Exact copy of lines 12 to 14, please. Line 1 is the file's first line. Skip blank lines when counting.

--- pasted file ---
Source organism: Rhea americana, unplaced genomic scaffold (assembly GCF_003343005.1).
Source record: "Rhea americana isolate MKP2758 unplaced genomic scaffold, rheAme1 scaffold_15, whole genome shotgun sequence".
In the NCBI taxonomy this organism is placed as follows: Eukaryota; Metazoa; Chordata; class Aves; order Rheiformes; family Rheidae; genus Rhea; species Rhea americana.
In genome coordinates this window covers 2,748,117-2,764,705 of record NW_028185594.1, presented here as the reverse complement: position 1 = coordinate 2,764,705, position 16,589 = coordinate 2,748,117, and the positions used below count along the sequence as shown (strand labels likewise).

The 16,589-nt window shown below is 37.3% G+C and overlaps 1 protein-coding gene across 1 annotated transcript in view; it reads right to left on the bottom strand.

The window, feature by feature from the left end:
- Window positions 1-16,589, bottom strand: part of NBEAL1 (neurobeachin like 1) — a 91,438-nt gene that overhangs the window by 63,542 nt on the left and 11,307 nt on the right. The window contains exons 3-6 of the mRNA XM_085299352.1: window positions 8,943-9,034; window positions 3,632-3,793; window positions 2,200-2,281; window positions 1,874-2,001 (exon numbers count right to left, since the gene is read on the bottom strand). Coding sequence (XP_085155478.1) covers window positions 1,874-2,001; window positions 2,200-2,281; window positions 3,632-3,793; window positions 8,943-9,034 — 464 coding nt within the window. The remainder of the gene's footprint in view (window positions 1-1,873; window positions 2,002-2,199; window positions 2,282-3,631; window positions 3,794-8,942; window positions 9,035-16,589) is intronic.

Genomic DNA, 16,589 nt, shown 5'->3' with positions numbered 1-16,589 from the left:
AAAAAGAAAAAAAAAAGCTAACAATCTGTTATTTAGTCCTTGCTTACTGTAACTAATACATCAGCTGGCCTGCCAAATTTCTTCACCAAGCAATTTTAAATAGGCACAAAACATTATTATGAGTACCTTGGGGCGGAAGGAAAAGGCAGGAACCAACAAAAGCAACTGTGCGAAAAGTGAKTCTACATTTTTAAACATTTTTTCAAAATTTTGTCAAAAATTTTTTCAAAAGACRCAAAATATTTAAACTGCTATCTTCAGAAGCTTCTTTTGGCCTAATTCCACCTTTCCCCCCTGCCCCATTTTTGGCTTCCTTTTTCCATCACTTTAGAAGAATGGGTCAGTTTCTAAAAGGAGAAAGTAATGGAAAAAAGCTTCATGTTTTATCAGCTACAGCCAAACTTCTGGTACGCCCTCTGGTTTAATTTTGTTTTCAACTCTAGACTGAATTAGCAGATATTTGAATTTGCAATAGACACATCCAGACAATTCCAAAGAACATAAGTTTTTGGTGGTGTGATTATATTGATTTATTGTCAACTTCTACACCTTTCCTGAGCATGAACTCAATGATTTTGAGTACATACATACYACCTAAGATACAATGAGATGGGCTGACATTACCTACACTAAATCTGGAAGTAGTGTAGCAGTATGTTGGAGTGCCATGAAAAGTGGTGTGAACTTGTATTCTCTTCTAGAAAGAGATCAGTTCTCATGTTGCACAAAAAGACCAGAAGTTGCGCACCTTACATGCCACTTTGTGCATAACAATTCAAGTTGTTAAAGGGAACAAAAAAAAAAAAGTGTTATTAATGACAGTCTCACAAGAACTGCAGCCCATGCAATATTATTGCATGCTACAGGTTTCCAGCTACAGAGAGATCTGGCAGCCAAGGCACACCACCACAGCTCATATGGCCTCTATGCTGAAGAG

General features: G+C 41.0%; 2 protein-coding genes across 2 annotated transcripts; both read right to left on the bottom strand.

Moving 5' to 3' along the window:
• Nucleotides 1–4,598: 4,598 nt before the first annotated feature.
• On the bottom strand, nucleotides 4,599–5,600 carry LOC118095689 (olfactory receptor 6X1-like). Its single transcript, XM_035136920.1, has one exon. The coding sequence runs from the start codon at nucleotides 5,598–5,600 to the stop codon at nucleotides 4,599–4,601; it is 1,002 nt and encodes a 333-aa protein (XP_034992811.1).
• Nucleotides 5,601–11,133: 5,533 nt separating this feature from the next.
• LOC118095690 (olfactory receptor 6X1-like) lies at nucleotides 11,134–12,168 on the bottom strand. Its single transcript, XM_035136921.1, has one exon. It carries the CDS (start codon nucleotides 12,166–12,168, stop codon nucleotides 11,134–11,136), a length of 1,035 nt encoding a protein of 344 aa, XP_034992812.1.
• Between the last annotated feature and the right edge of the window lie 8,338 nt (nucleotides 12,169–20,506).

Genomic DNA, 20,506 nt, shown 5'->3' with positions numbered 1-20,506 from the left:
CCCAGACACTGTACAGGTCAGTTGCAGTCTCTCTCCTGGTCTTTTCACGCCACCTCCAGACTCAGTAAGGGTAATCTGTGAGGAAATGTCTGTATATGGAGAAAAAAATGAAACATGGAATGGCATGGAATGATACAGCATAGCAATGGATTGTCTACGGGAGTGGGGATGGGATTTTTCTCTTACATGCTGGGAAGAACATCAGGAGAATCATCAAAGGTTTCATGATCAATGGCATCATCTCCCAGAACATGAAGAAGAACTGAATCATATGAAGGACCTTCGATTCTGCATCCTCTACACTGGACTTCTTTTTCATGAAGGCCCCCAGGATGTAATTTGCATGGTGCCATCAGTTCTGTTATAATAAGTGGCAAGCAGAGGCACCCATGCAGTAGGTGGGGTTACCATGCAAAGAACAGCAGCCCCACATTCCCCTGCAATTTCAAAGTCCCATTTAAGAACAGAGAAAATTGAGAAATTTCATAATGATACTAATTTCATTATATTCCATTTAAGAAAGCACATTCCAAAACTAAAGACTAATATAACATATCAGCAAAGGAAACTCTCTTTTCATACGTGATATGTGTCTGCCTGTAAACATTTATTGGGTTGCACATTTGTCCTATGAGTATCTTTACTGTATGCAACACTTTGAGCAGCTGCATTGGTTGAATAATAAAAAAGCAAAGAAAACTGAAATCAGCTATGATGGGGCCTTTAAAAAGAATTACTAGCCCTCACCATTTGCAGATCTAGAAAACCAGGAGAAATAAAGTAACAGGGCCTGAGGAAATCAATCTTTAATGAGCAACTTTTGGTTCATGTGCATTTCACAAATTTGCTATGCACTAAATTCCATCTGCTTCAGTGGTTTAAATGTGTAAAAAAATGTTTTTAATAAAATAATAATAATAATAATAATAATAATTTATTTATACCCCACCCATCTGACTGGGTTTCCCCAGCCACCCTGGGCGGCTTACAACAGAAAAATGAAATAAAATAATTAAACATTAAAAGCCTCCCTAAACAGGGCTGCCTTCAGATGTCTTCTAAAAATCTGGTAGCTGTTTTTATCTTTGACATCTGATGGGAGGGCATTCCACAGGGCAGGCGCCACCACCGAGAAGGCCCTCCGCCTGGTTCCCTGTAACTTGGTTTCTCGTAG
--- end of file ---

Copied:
• Nucleotides 1–4,598: 4,598 nt before the first annotated feature.
• On the bottom strand, nucleotides 4,599–5,600 carry LOC118095689 (olfactory receptor 6X1-like). Its single transcript, XM_035136920.1, has one exon. The coding sequence runs from the start codon at nucleotides 5,598–5,600 to the stop codon at nucleotides 4,599–4,601; it is 1,002 nt and encodes a 333-aa protein (XP_034992811.1).
• Nucleotides 5,601–11,133: 5,533 nt separating this feature from the next.